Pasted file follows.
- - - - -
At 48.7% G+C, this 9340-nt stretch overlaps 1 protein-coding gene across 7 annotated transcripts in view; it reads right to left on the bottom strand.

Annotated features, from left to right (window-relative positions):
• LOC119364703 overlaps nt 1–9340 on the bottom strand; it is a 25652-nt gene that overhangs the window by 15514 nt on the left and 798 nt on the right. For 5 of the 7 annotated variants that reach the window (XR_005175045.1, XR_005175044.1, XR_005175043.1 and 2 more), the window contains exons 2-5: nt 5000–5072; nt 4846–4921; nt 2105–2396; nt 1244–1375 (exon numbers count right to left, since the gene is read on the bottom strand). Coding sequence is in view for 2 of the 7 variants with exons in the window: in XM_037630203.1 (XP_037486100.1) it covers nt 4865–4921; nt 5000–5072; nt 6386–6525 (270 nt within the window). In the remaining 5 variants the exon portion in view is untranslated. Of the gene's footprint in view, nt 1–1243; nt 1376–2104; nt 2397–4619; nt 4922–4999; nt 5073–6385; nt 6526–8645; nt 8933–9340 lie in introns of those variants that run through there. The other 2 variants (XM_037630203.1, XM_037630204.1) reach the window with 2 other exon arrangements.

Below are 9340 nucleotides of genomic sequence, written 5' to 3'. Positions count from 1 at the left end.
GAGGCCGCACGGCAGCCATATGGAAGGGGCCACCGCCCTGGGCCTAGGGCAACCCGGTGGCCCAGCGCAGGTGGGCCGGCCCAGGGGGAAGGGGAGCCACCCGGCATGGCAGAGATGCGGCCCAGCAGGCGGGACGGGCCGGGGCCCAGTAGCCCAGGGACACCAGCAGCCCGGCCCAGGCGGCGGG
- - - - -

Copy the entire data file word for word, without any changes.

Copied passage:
At 48.7% G+C, this 9340-nt stretch overlaps 1 protein-coding gene across 7 annotated transcripts in view; it reads right to left on the bottom strand.

Annotated features, from left to right (window-relative positions):
• LOC119364703 overlaps nt 1–9340 on the bottom strand; it is a 25652-nt gene that overhangs the window by 15514 nt on the left and 798 nt on the right. For 5 of the 7 annotated variants that reach the window (XR_005175045.1, XR_005175044.1, XR_005175043.1 and 2 more), the window contains exons 2-5: nt 5000–5072; nt 4846–4921; nt 2105–2396; nt 1244–1375 (exon numbers count right to left, since the gene is read on the bottom strand). Coding sequence is in view for 2 of the 7 variants with exons in the window: in XM_037630203.1 (XP_037486100.1) it covers nt 4865–4921; nt 5000–5072; nt 6386–6525 (270 nt within the window). In the remaining 5 variants the exon portion in view is untranslated. Of the gene's footprint in view, nt 1–1243; nt 1376–2104; nt 2397–4619; nt 4922–4999; nt 5073–6385; nt 6526–8645; nt 8933–9340 lie in introns of those variants that run through there. The other 2 variants (XM_037630203.1, XM_037630204.1) reach the window with 2 other exon arrangements.

Below are 9340 nucleotides of genomic sequence, written 5' to 3'. Positions count from 1 at the left end.
GAGGCCGCACGGCAGCCATATGGAAGGGGCCACCGCCCTGGGCCTAGGGCAACCCGGTGGCCCAGCGCAGGTGGGCCGGCCCAGGGGGAAGGGGAGCCACCCGGCATGGCAGAGATGCGGCCCAGCAGGCGGGACGGGCCGGGGCCCAGTAGCCCAGGGACACCAGCAGCCCGGCCCAGGCGGCGGG